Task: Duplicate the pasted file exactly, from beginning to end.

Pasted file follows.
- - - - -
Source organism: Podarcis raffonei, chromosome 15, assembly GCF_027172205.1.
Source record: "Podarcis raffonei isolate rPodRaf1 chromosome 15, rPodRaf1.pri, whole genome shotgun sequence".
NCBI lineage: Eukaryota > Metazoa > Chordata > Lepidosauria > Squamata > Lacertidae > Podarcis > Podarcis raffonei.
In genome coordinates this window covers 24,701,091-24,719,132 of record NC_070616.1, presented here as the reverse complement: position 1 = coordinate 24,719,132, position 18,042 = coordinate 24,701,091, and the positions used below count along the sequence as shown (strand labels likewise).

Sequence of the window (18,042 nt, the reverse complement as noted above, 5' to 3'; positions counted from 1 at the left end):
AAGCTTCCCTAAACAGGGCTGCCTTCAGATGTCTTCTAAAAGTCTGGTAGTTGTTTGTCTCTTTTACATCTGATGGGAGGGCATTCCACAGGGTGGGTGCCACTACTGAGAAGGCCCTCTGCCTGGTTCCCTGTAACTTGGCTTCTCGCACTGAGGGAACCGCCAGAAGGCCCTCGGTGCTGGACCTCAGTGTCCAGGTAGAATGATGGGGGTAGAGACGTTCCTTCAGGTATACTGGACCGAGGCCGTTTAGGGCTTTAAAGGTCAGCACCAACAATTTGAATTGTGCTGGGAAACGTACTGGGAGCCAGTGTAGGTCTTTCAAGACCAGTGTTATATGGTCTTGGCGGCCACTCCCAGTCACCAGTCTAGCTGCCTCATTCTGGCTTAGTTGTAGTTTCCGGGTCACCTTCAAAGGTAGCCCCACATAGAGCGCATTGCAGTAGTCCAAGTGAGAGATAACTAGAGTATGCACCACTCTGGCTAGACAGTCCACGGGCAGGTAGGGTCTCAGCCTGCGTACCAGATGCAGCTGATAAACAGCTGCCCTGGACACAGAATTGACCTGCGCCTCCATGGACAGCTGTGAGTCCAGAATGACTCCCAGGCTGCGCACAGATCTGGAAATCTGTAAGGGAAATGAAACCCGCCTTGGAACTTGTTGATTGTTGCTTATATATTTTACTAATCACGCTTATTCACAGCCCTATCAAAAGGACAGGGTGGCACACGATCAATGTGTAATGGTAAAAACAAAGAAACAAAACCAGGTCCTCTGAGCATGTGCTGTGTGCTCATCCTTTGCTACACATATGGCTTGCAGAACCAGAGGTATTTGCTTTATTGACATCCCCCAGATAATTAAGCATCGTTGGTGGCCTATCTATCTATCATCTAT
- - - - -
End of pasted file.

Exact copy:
Source organism: Podarcis raffonei, chromosome 15, assembly GCF_027172205.1.
Source record: "Podarcis raffonei isolate rPodRaf1 chromosome 15, rPodRaf1.pri, whole genome shotgun sequence".
NCBI lineage: Eukaryota > Metazoa > Chordata > Lepidosauria > Squamata > Lacertidae > Podarcis > Podarcis raffonei.
In genome coordinates this window covers 24,701,091-24,719,132 of record NC_070616.1, presented here as the reverse complement: position 1 = coordinate 24,719,132, position 18,042 = coordinate 24,701,091, and the positions used below count along the sequence as shown (strand labels likewise).

Sequence of the window (18,042 nt, the reverse complement as noted above, 5' to 3'; positions counted from 1 at the left end):
AAGCTTCCCTAAACAGGGCTGCCTTCAGATGTCTTCTAAAAGTCTGGTAGTTGTTTGTCTCTTTTACATCTGATGGGAGGGCATTCCACAGGGTGGGTGCCACTACTGAGAAGGCCCTCTGCCTGGTTCCCTGTAACTTGGCTTCTCGCACTGAGGGAACCGCCAGAAGGCCCTCGGTGCTGGACCTCAGTGTCCAGGTAGAATGATGGGGGTAGAGACGTTCCTTCAGGTATACTGGACCGAGGCCGTTTAGGGCTTTAAAGGTCAGCACCAACAATTTGAATTGTGCTGGGAAACGTACTGGGAGCCAGTGTAGGTCTTTCAAGACCAGTGTTATATGGTCTTGGCGGCCACTCCCAGTCACCAGTCTAGCTGCCTCATTCTGGCTTAGTTGTAGTTTCCGGGTCACCTTCAAAGGTAGCCCCACATAGAGCGCATTGCAGTAGTCCAAGTGAGAGATAACTAGAGTATGCACCACTCTGGCTAGACAGTCCACGGGCAGGTAGGGTCTCAGCCTGCGTACCAGATGCAGCTGATAAACAGCTGCCCTGGACACAGAATTGACCTGCGCCTCCATGGACAGCTGTGAGTCCAGAATGACTCCCAGGCTGCGCACAGATCTGGAAATCTGTAAGGGAAATGAAACCCGCCTTGGAACTTGTTGATTGTTGCTTATATATTTTACTAATCACGCTTATTCACAGCCCTATCAAAAGGACAGGGTGGCACACGATCAATGTGTAATGGTAAAAACAAAGAAACAAAACCAGGTCCTCTGAGCATGTGCTGTGTGCTCATCCTTTGCTACACATATGGCTTGCAGAACCAGAGGTATTTGCTTTATTGACATCCCCCAGATAATTAAGCATCGTTGGTGGCCTATCTATCTATCATCTAT